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bent neck receiver + broken screw

2528 Views 19 Replies 6 Participants Last post by  JerryJamz2
I have a tenor sax with a slightly crushed neck receiver and a broken tightening screw. Does this sound like a simple repair or something trickier. I'm asking because I have to decide whether to go for a quick fix with a decent tech or to wait for the real deal guy in my town to have some free time.

Thanks in advance,

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That's not so bad. I've seen worse. Easily saved. Should be a relatively quick and straight-forward fix for a tech with experience and the proper tools. Best of luck in your choice of techs. Decisions...decisions.. :? ;)
rleitch said:
Great news--I can't wait to play this sax. Are the tightening screws hard to replace? The original got broken off inside the...tightener thingy (sorry for the hyper-technological language).

Depending on how "stuck" it is, (the end of the screw where it broke is going to be bent/damaged slightly) there are a variety of tools and methods to remove it. That's the easy part of this repair for a tech with appropriate tools to remove it w/o doing damage to the surrounding screwblock or internal threads.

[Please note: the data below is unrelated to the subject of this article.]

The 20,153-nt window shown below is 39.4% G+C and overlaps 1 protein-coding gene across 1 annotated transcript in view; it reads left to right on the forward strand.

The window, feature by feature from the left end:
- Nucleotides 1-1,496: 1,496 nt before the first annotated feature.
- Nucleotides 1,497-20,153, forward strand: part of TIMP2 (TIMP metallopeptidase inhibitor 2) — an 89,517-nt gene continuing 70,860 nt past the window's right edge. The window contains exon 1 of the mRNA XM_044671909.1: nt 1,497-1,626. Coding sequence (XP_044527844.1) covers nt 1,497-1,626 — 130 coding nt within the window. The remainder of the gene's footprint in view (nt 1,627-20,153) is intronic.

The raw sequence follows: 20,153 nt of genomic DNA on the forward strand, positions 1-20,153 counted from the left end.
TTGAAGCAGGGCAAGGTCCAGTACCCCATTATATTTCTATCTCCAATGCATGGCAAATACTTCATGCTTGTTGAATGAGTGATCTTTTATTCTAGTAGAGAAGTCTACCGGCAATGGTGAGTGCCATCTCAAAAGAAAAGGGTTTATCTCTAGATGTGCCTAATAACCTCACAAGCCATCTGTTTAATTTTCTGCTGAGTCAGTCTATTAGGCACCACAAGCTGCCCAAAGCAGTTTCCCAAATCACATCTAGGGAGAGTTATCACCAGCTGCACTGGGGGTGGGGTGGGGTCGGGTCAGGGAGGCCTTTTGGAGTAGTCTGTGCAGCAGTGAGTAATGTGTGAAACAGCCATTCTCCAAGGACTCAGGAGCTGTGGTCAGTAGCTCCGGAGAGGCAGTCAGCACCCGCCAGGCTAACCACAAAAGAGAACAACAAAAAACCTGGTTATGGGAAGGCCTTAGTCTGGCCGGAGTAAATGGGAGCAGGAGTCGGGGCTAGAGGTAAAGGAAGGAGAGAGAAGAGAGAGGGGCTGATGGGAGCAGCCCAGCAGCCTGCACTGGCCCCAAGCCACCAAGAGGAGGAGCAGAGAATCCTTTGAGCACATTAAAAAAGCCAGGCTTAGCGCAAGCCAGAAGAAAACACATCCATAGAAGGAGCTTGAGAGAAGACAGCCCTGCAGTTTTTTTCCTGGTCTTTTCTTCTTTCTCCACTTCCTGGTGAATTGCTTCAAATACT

Ferree's makes a broken screw removing tool which is relatively inexpensive and will save you lots of time and effort when dealing with this situation, which will be often. Kraus sells a set of left-handed micro-drill/easy-out combos which work well when the Ferree's tool will not. Every technician should have these tools IMO. It is very difficult to ruin threads with these tools if you are careful and use common sense.

Btw - next time you run into a broken screw in the housing try removing the threads by turning the broken screw section clockwise and also counter-clockwise with a screw removing tool. Sometimes they back/screw out, and sometimes they push/screw out the other side. If this doesn't work, do the same on the other side of the screw. 95% of the time you can avoid going to extreme measures of removal, but not always. Usually replacing the screw with a new one will work out any corrosion and clean the threads inside the screw housing. 98% of the time, if the interior threads are not damaged while trying to remove the old screw, the new one easily screws into place.
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I agree with Hans. The use of a steel sphere as close to the tubing diameter you use will give superior results, especially at the end when you are doing the final finish.
btw - Keep an eye on your watch if you have an analog watch. The magnetism will stop the inner workings, time will "freeze", and you're going to be late for something. ;)
rleitch said:
I've decided to be wise and err on the side of patience: the sax is going to Mariuz (the real deal guy)!

Thanks again,
Might that be Mariuz Kowalski in Halifax Nova Scotia??
He sells a line of swedging pliers and also a line of specialized flute pliers. All are very nice tools. Nice gentlemen. Matter of fact, I need to call him about a pair of pliers. Thanks for the reminder. ;)
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